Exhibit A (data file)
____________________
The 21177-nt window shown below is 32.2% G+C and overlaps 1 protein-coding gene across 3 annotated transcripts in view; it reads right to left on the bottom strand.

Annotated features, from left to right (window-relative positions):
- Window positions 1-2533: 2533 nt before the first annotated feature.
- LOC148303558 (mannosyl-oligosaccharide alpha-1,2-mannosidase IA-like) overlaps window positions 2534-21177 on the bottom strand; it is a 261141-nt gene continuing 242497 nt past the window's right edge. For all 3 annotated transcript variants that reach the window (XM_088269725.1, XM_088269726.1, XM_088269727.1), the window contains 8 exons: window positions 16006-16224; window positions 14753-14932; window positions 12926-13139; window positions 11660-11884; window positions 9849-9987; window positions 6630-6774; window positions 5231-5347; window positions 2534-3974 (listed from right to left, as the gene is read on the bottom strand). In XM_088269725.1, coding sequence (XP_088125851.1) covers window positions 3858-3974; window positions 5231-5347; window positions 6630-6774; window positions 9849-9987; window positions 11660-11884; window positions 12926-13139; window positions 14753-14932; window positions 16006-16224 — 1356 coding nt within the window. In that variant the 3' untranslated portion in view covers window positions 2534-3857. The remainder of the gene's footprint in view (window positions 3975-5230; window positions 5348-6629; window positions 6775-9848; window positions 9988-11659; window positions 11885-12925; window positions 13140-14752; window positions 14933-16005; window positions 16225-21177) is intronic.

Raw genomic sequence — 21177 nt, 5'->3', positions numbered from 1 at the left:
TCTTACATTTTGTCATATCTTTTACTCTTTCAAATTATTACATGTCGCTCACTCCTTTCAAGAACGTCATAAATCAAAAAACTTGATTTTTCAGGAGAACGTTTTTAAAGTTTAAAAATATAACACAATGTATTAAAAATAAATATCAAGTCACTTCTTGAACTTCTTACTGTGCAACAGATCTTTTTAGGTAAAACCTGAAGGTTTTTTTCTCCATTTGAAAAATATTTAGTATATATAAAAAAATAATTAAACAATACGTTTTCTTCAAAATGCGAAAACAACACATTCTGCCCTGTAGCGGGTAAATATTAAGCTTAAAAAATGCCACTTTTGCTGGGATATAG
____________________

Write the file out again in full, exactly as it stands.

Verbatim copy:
The 21177-nt window shown below is 32.2% G+C and overlaps 1 protein-coding gene across 3 annotated transcripts in view; it reads right to left on the bottom strand.

Annotated features, from left to right (window-relative positions):
- Window positions 1-2533: 2533 nt before the first annotated feature.
- LOC148303558 (mannosyl-oligosaccharide alpha-1,2-mannosidase IA-like) overlaps window positions 2534-21177 on the bottom strand; it is a 261141-nt gene continuing 242497 nt past the window's right edge. For all 3 annotated transcript variants that reach the window (XM_088269725.1, XM_088269726.1, XM_088269727.1), the window contains 8 exons: window positions 16006-16224; window positions 14753-14932; window positions 12926-13139; window positions 11660-11884; window positions 9849-9987; window positions 6630-6774; window positions 5231-5347; window positions 2534-3974 (listed from right to left, as the gene is read on the bottom strand). In XM_088269725.1, coding sequence (XP_088125851.1) covers window positions 3858-3974; window positions 5231-5347; window positions 6630-6774; window positions 9849-9987; window positions 11660-11884; window positions 12926-13139; window positions 14753-14932; window positions 16006-16224 — 1356 coding nt within the window. In that variant the 3' untranslated portion in view covers window positions 2534-3857. The remainder of the gene's footprint in view (window positions 3975-5230; window positions 5348-6629; window positions 6775-9848; window positions 9988-11659; window positions 11885-12925; window positions 13140-14752; window positions 14933-16005; window positions 16225-21177) is intronic.

Raw genomic sequence — 21177 nt, 5'->3', positions numbered from 1 at the left:
TCTTACATTTTGTCATATCTTTTACTCTTTCAAATTATTACATGTCGCTCACTCCTTTCAAGAACGTCATAAATCAAAAAACTTGATTTTTCAGGAGAACGTTTTTAAAGTTTAAAAATATAACACAATGTATTAAAAATAAATATCAAGTCACTTCTTGAACTTCTTACTGTGCAACAGATCTTTTTAGGTAAAACCTGAAGGTTTTTTTCTCCATTTGAAAAATATTTAGTATATATAAAAAAATAATTAAACAATACGTTTTCTTCAAAATGCGAAAACAACACATTCTGCCCTGTAGCGGGTAAATATTAAGCTTAAAAAATGCCACTTTTGCTGGGATATAG